Couch to 5K
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Taking it steady - How hard can it be?

I've bored you all with my injury sagas, and I am now on the road to get up to 10K again. This time though I am determined to take it easy, take it steady.

I started off by getting 5k's in the bag, then adding 10% each week to two of the runs. This sort of worked, but then I got a bit 'self-competitive', pushed on up to 8K in two weeks, and felt bad again. That should have been obvious to me. After all, I tell everyone else to 'take it easy'.

After a week of R&R (and neither of those stand for Running), I set off again, but with an all new strategy. This time Endomondo would be silent. No '1 Km in xxx minutes. Average Pace......' to drive me on. This time I would just run. I started off running a simple 5K route that I know. Then the following week set Endomondo to vibrate at me when I had run for 30 minutes. I would be then adding 10% to the time each week, until I hit 10K distance. Simples. Surely

This week is my 33 minute week. Day 1 I set off on a run with Endomondo silently watching my every step. 33 minutes came up exactly at the end of the High Street. Good run, enjoyed it. Today Run #2, same route. I set off quite keenly, so said to myself ' take it easy'. I adopted a new approach to taking it easy, called "running slower". This has to work, surely. Ran round the lake nice and steady, passing the same guy (running in opp. direction) twice. Good he must be a lot quicker than me, so I must be running slower.

It wasn't long before I was out of the park, and heading down the High Street. Now, if I have run the same route, and I am running the same amount of time, and I am running slower, then any school boy will tell you that I can't have run as far. I mean, how hard is that! Well, the end of the High Street arrived, and I rounded the corner. Still no little buzz on my arm. It was a full 90 seconds and over 200m before it did come, and there you have it. Tried to take it easy, and ran quicker. (Turns out my opening km was v. quick, but still my average pace was the same as normal). I am convinced now, that we all have a natural cadence (schoolboy physics would probably agree), and try as you may, this is very hard to break. You can up it for short periods, but reducing is damn difficult.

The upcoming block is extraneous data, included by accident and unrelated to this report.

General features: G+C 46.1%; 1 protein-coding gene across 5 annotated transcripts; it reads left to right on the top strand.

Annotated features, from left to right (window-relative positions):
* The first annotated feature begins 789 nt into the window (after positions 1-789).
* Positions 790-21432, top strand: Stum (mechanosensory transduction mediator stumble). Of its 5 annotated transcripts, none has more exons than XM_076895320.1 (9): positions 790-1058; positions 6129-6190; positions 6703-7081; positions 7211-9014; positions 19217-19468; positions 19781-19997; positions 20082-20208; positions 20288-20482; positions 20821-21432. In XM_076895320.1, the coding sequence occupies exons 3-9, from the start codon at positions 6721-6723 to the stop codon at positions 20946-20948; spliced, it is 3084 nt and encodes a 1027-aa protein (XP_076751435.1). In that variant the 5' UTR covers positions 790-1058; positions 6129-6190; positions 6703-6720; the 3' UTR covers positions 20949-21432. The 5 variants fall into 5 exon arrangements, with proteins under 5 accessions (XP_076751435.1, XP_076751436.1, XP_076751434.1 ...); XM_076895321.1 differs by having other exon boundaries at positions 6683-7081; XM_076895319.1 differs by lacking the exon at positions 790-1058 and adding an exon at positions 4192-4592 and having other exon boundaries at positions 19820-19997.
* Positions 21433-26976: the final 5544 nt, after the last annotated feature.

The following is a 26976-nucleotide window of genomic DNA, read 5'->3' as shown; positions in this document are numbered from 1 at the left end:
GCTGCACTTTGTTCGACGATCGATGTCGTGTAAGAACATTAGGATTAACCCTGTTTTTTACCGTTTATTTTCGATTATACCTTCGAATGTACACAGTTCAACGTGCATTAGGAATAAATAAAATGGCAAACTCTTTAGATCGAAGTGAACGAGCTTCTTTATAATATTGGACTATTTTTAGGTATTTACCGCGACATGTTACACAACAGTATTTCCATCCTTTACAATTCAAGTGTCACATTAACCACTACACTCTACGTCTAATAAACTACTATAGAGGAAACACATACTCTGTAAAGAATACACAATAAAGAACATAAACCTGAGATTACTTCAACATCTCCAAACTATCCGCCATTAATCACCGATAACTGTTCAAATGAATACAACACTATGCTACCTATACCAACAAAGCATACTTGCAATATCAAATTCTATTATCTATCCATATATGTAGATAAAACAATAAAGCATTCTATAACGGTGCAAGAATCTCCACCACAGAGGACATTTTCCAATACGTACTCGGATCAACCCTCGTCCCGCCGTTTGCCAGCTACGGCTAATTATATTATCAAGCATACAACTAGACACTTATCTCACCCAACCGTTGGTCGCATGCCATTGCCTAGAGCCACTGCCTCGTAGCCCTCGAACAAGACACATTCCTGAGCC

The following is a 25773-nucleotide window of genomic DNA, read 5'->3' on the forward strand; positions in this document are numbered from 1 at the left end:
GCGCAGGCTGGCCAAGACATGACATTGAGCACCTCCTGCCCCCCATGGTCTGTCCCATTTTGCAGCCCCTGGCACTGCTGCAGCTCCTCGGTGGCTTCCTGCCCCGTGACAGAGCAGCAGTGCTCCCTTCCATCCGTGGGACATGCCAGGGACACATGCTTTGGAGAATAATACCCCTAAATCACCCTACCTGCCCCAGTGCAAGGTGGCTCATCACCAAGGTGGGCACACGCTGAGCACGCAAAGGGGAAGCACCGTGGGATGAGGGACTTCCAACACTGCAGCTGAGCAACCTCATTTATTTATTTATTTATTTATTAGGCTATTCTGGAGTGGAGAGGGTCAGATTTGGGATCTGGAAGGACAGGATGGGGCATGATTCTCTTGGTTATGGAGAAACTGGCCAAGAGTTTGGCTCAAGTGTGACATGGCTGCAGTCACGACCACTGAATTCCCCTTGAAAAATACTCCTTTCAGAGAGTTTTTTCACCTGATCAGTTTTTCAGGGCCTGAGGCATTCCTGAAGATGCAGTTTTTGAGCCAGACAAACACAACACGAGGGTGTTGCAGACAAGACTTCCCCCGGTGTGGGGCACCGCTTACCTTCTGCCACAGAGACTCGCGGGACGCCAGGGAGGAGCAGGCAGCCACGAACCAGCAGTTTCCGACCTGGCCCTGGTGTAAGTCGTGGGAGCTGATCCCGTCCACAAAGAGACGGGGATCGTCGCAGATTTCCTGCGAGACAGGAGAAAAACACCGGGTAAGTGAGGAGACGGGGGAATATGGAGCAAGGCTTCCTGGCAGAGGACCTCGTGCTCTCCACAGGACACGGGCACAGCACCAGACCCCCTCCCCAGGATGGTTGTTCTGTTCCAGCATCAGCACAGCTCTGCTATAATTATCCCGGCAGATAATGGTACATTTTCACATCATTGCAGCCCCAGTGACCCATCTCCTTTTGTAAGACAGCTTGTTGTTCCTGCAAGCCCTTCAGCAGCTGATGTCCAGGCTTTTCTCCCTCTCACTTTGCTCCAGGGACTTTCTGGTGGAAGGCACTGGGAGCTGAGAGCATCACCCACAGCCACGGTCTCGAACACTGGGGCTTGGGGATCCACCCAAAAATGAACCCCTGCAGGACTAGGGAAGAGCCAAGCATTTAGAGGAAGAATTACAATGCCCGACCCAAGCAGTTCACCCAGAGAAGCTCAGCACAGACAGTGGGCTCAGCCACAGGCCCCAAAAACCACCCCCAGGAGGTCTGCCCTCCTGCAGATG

I am resigned now to sticking to my 10% on the time regime, and the distance is what it is. Until I hit 10Km, and I will, then you will hear about it.


2 Replies

Very interesting post... I agree that getting the pace right is so hard. My son has a garmin that beeps when you go too fast or too slow and I'm always surprised as I have no idea about how fast I'm actually going!! Finding your natural long run pace is tricky but takes practice... Good luck on the 10k I think you will nail that one v soon!


I'm on the same road .... Graduated in December 2013 and was too keen to get my distance up and speed down = injury at the end of January. Having just got going with my running, it was very frustrating to see my new-found fitness start to slip away as I rested my legs. I couldn't face going back to Laura (and her awful music) so started back running for 20 minutes and building up the time/distance each run. I'm now running 5k and my goal is to be able to run 10k comfortably. If my speed improves, that will be a bonus. I'm definitely in the "take it easy, take it steady" team, having learned from my mistake. We'll get there in the end!


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